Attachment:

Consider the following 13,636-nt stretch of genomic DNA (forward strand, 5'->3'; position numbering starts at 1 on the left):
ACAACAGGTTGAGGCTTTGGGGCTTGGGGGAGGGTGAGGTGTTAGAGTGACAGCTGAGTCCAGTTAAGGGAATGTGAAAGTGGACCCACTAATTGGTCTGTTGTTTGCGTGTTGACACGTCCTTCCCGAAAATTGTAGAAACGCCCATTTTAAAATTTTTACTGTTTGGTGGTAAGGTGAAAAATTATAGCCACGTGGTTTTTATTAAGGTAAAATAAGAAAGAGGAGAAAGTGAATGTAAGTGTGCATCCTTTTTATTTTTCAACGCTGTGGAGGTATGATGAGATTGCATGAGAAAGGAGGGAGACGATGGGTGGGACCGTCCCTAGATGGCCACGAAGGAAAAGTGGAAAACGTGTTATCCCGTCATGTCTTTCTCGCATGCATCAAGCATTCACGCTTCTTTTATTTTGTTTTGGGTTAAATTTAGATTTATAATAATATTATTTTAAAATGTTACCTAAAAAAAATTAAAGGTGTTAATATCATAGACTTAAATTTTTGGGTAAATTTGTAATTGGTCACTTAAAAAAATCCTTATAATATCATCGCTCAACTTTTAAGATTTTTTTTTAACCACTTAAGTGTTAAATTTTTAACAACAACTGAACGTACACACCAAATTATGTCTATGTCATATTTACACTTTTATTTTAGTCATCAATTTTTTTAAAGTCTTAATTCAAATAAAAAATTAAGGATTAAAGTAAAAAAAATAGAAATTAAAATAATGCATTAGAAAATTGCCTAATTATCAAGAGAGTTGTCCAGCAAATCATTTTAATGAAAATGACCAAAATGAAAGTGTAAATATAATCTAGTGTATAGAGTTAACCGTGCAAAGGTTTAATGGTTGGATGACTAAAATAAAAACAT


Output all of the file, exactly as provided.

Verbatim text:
Consider the following 13,636-nt stretch of genomic DNA (forward strand, 5'->3'; position numbering starts at 1 on the left):
ACAACAGGTTGAGGCTTTGGGGCTTGGGGGAGGGTGAGGTGTTAGAGTGACAGCTGAGTCCAGTTAAGGGAATGTGAAAGTGGACCCACTAATTGGTCTGTTGTTTGCGTGTTGACACGTCCTTCCCGAAAATTGTAGAAACGCCCATTTTAAAATTTTTACTGTTTGGTGGTAAGGTGAAAAATTATAGCCACGTGGTTTTTATTAAGGTAAAATAAGAAAGAGGAGAAAGTGAATGTAAGTGTGCATCCTTTTTATTTTTCAACGCTGTGGAGGTATGATGAGATTGCATGAGAAAGGAGGGAGACGATGGGTGGGACCGTCCCTAGATGGCCACGAAGGAAAAGTGGAAAACGTGTTATCCCGTCATGTCTTTCTCGCATGCATCAAGCATTCACGCTTCTTTTATTTTGTTTTGGGTTAAATTTAGATTTATAATAATATTATTTTAAAATGTTACCTAAAAAAAATTAAAGGTGTTAATATCATAGACTTAAATTTTTGGGTAAATTTGTAATTGGTCACTTAAAAAAATCCTTATAATATCATCGCTCAACTTTTAAGATTTTTTTTTAACCACTTAAGTGTTAAATTTTTAACAACAACTGAACGTACACACCAAATTATGTCTATGTCATATTTACACTTTTATTTTAGTCATCAATTTTTTTAAAGTCTTAATTCAAATAAAAAATTAAGGATTAAAGTAAAAAAAATAGAAATTAAAATAATGCATTAGAAAATTGCCTAATTATCAAGAGAGTTGTCCAGCAAATCATTTTAATGAAAATGACCAAAATGAAAGTGTAAATATAATCTAGTGTATAGAGTTAACCGTGCAAAGGTTTAATGGTTGGATGACTAAAATAAAAACAT